Assam’s NRC dilemma: Transgenders face threat of losing citizenship
Guwahati, Jan 4: At a time when everyone in Assam is worried about retaining their citizenship, in the wake of the mammoth task of publication of names in the National Register of Citizens (NRC) draft, transgenders in the state are caught in a peculiar situation.
In order to enroll one's name in the NRC, the person has to submit official documents pertaining to his/her residential address. Based on the documents submitted and official verification, the government is deciding the fate of the citizenship rights of the people of Assam.
Unfortunately, most of the transgenders in the state lamented the fact that they don't have official documents to prove that they are the bonafide citizens of the country, in spite of being born and raised in Assam.
The members of the transgender community, which is a small and marginalised one, said that they are all being ostracised by society as families of most of them have abandoned them.
"We are all homeless and poor people. Our families have abandoned us. We don't have official documents to prove that we too are the citizens of the country," said a transgender.
Since the last several weeks, Assam was on tenterhooks before the release of an initial part draft of the contentious NRC on Sunday midnight. Thankfully, all went well.
The first draft of the much-awaited NRC for Assam has listed 19 million people out of the 32.9 million applicants as legal Indian citizens in a massive exercise aimed at identifying illegal immigrants in the state that borders Bangladesh.
As hardly name of any transgender has figured in the first draft of NRC, for the obvious reason that nobody from the community applied for it, Swati Bidhan Baruah, a transgender rights activist, has sought help from the office of the NRC co-ordinator.
"I have requested the NRC co-ordinator Prateek Hajela to look into the matter as I have received calls from many who could not apply for NRC. Hajela told me that he will discuss the matter with us in the second week of January," Baruah, who leads an association of more than 5,400 transgenders in Assam, was quoted as saying by The Telegraph.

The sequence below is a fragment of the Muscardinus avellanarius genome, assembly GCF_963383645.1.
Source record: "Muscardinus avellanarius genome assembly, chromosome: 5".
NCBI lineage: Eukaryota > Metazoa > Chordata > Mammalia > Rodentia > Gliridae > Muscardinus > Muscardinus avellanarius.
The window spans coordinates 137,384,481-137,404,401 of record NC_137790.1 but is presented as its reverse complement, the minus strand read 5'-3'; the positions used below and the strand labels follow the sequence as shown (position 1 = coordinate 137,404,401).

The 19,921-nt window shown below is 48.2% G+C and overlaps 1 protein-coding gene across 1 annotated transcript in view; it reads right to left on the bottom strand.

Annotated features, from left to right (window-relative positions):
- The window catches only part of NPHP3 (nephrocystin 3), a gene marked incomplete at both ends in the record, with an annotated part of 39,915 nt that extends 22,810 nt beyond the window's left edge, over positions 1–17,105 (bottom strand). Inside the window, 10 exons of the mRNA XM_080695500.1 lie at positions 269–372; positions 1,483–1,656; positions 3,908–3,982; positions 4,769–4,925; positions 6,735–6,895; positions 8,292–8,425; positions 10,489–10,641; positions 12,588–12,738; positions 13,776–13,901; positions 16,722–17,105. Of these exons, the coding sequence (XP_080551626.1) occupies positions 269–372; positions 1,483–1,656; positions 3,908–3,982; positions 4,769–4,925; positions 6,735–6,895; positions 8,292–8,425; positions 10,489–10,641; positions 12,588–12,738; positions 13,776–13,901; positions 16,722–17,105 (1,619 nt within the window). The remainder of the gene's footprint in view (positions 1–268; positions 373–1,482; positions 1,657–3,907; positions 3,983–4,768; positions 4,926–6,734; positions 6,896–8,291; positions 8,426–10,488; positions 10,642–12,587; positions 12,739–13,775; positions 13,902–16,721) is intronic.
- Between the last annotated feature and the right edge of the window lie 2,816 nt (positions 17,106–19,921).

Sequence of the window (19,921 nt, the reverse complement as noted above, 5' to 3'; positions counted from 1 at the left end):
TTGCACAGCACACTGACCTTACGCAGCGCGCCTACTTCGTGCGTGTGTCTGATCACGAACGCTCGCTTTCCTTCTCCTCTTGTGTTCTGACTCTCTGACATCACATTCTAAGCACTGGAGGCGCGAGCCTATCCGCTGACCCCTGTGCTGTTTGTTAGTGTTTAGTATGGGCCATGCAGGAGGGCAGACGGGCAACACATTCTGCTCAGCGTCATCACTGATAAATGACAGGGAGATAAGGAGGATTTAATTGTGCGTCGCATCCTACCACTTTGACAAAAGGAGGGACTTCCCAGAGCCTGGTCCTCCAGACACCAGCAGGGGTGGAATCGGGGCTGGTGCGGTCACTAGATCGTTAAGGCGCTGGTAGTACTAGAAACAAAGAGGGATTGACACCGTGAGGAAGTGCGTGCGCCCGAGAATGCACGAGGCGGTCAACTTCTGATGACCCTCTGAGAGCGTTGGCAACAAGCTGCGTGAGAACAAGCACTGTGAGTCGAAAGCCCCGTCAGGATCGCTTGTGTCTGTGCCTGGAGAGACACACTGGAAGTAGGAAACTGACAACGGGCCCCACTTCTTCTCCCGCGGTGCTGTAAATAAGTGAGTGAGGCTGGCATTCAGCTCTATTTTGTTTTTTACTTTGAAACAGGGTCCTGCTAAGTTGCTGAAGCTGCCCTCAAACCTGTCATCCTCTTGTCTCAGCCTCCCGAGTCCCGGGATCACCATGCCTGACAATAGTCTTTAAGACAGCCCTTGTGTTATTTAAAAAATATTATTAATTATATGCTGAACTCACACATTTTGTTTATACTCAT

Baruah filed a PIL in Gauhati high court last year for a state policy for the welfare of the transgenders.
Assam Chief Minister Sarbananda Sonowal on Wednesday said all those excluded in the first NRC draft should not worry as no one will be discriminated against on the basis of caste and community and will be given opportunities to prove citizenship.
Sonowal also said that a mechanism has to be devised "humanely" by the central government on what to do with those who are found to be illegal immigrants after finalisation of the NRC, a list of the state's citizens.
"There is no question of discriminating against anyone whether he or she is a Hindu, Muslim, Bengali or Nepali," Sonowal told PTI.
No one will be victimised on the basis of caste and community, he asserted.
"All will be treated equally and given opportunities to prove their citizenship so that their names could be incorporated in the subsequent drafts of the NRC," Sonowal said.
Now, it needs to be seen how the Bharatiya Janata Party (BJP) government in the state deals with the issue of citizenship rights of transgenders, who mostly have no official documents.
"Most of the transgenders in Assam are illiterate and they are either into begging or sex work. It's time for the BJP government in Assam to help the transgenders," said a transgender, who left her home eight years ago, and now begs in the Guwahati railway station.